Direct seeding

Bill Jepsen, a dryland wheat farmer near Ione, Ore., uses a direct seed drill as part of his no-till operation. A conference this week will focus on direct seeding.

An upcoming conference will allow farmers to take a deep dive into soil health and the benefits of direct-seed farming, an industry leader says.

"Certainly that's right down the alley of the membership of (the association)," said Ty Meyer, executive director for the Pacific Northwest Direct Seed Association. "That's definitely exciting, for us to see that there's an additional push on what these guys are really out there trying to accomplish."

Direct seed farming places seed and fertilizer directly into the crop residue and root structure from the previous year.

Specialized equipment opens a narrow seed row in the soil. The crop residue and root structure keep the water and the soil in the field, reducing erosion caused by wind and water by 90%.

"I think there's some tremendous opportunities coming for people that are looking at conservation programs like direct-seed and no-till,"  Meyer said.

The association's Farmed Smart sustainable farm certification program will also play a larger role for the organization, he said. 

Certification criteria were developed using best management practices from USDA's Natural Resources Conservation Service, the state Department of Ecology and conservation districts.

About 35 farms have been certified and 25  have applied or in the process of applying.

Meyer expects interest in the certification to increase.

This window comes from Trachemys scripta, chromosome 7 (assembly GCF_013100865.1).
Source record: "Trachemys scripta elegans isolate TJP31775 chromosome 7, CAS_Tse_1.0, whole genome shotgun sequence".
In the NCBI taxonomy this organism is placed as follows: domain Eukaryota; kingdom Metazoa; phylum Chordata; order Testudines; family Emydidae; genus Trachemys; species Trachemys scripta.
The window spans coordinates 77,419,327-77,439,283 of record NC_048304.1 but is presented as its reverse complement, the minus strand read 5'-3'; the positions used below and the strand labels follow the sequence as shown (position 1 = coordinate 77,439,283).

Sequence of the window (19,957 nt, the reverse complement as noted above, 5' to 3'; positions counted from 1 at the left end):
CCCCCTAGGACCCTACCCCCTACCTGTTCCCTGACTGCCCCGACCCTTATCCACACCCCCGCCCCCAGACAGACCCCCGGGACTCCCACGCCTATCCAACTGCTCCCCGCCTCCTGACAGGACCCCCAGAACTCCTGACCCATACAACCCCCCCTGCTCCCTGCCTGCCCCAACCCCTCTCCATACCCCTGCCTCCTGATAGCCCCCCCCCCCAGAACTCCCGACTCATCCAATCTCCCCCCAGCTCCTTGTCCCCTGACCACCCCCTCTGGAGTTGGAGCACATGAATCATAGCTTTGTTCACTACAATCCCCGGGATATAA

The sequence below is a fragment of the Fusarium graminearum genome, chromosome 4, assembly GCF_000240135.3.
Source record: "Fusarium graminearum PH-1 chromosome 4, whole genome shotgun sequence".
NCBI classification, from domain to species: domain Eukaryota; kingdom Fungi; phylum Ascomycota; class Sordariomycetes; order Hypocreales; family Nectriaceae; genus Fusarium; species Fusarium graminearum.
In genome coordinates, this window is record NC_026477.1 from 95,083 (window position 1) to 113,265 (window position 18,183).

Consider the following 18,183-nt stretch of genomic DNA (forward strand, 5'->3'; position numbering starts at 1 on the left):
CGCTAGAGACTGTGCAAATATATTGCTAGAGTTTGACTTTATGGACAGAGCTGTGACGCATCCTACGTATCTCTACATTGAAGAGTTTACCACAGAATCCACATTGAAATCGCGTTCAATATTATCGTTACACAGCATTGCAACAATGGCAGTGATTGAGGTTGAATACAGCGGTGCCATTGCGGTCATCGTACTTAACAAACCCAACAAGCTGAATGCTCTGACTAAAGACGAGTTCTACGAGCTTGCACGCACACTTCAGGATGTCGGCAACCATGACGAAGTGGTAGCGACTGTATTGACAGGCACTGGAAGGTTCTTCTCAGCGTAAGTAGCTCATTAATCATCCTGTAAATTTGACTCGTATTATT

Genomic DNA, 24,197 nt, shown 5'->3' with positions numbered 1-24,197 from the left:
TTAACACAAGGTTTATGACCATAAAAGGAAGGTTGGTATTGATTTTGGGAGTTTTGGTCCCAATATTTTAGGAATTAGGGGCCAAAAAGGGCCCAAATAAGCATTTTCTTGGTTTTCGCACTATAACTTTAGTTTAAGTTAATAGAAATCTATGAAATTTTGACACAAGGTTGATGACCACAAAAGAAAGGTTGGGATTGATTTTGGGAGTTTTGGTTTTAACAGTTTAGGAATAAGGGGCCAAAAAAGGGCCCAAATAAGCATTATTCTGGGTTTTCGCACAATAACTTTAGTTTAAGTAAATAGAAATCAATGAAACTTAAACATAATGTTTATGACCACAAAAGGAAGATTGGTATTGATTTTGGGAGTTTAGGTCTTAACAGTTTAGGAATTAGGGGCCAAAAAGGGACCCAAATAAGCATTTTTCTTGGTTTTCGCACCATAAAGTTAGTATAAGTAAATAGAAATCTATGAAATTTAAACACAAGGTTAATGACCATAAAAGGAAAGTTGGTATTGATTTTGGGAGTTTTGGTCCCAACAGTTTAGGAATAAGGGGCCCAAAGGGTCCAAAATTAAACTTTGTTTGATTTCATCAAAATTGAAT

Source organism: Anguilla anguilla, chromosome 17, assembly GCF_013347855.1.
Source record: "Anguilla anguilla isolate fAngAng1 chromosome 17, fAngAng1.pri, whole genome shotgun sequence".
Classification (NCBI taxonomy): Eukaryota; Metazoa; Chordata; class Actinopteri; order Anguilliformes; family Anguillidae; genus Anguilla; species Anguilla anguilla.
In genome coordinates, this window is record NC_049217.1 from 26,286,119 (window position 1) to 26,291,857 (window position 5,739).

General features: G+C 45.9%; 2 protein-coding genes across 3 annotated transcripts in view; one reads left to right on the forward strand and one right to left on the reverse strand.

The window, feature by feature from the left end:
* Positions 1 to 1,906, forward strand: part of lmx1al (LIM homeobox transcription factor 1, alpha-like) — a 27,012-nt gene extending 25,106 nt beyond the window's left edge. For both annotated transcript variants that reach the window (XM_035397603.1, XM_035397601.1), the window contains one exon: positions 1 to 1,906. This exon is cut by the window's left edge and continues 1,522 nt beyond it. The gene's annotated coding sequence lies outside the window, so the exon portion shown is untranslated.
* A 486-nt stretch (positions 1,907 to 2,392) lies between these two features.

He also points to monitoring continued concerns about herbicide resistance in weeds.

"I think there's some obvious general concerns across the ag industry that are impacting direct-seeders, like everyone else," Meyer said.

Farmers and the association will work to further establish conservation efforts and programs to build value on farms, Meyer said.

The association's 2020 Cropping Systems Conference will be Jan. 7-8 at the Three Rivers Convention Center in Kennewick, Wash. The association has about 250 members. 

"I think we're in that era of agriculture where we've got to continue to evolve and look at new things on our farms," Meyer said. "We're going to try to push people a little bit to think outside of the box and give them some good information."

Topics include cover crops, drought-resistant soil and the nutritional value of wheat. The conference has added a third day, Jan. 9, devoted entirely to advanced soil health.

"We've got people that are pretty advanced in their direct-seed and no-till systems that are looking for more in-depth educational opportunities on what they can and can't do on their farms as they progress further into their conservation efforts," Meyer said. "This is going to give them a deep-dive opportunity."

Meyer expects more than 400 people to attend the conference.

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